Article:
"One of the surprises is the presence of an original score by Philip Glass," notes the LA CityBeat's Andy Klein. "Since the mid-70s, Allen has almost always used preexisting music on his soundtracks, occasionally supplemented with incidental music from longtime collaborator Dick Hyman; he has never used a composed, orchestral score before. Glass's work is creepy and ominous from the beginning; it helps keep the tension up through the film's first third."

"There was a time in his career when Allen's lurches toward seriousness seemed to a lot of people unearned," writes Richard Schickel in Time. "He himself satirized that take on those films as early as 1980's Stardust Memories. But he's over 70 now - difficult as that is for some of us to believe - and he has fully earned the right to address us in any voice he chooses. Here its volume is turned down low. But if you lean in a bit you can hear it saying intricate and interesting things about the way class, character and morality operate in a realistically rendered milieu that is new for him and, in the context of this movie moment, quite gripping for us."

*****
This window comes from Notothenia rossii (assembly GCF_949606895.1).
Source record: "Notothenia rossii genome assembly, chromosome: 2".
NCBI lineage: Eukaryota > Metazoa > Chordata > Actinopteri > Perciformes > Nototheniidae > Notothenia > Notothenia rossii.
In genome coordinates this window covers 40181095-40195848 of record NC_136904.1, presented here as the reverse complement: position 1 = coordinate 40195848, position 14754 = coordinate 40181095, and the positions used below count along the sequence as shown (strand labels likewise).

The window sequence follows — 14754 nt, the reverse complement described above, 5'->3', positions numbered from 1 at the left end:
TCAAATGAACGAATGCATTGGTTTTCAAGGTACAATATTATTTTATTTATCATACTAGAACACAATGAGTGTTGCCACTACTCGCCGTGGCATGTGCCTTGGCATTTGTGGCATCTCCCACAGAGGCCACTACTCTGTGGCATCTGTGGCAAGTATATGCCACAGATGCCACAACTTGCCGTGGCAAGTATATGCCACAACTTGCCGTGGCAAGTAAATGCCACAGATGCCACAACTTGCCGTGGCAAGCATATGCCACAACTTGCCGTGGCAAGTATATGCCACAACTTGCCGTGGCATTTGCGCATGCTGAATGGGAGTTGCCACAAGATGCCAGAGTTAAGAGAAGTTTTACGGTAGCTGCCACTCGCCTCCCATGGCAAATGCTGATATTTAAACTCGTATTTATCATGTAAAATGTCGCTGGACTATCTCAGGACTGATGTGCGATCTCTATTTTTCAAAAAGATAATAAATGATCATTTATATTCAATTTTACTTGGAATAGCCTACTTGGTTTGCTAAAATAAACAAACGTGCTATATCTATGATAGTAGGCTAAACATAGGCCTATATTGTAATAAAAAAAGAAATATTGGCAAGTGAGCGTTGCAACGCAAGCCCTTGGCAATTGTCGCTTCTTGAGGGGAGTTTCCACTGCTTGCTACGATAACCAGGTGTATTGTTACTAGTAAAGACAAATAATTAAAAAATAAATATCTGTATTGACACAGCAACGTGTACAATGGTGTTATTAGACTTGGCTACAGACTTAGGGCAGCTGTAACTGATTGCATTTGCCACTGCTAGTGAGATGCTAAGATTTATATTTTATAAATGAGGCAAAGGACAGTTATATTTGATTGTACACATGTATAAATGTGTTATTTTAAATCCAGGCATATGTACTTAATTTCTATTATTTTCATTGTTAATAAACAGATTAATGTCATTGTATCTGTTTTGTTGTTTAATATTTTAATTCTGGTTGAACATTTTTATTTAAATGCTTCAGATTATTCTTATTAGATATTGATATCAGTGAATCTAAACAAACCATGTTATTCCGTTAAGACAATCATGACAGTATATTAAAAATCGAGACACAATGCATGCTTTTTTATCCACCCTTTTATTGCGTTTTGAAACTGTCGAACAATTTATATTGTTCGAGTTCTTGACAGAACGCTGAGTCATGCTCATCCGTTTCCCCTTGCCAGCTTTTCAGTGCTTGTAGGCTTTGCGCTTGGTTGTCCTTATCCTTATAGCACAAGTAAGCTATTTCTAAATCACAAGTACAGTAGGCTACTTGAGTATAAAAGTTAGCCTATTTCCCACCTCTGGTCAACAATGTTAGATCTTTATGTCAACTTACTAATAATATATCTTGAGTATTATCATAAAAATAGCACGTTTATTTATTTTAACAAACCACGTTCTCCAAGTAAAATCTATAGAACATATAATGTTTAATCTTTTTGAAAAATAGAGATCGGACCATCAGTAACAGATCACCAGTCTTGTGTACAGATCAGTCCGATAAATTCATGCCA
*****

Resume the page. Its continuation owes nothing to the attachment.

"Allen's text may be coroner-cold, but his camera is having a lot of fun," writes Steven Boone at the House Next Door. "The prowling, watchful, slightly mocking eye that he perfected long ago in Hannah and Her Sisters, Crimes and Misdemeanors and Husbands and Wives (one of the great 'handheld' movies) is still kicking here. Thankfully, Allen's cast appears to be having just as much fun - or at least meeting the challenges he presents in several virtuoso ensemble scenes with sleeves rolled up."

"Cassandra's Dream is not unredeemably bad," writes Slate's Dana Stevens. "MacGregor and Farrell hack away at their implausible dialogue with admirable intensity (though when Terry starts to descend into mental illness, Farrell touches his limits as an actor)." Still, "These characters not only don't talk like working-class Londoners, they don't talk like anyone, except maybe a sententious drunk spinning theories about 'life': 'It's funny how life boils down to this.' ' Life is nothing if not totally ironic.' 'The whole of human life is about violence.' ' Funny how life has a life of its own.'"

For Eric Alt, writing in Premiere, this is "an experience that not only feels nothing like Woody Allen, it feels like nothing at all."

Cineaste has gone ahead and posted Cynthia Lucia's interview with Allen from its forthcoming Spring issue.

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Posted by dwhudson at January 14, 2008 7:17 AM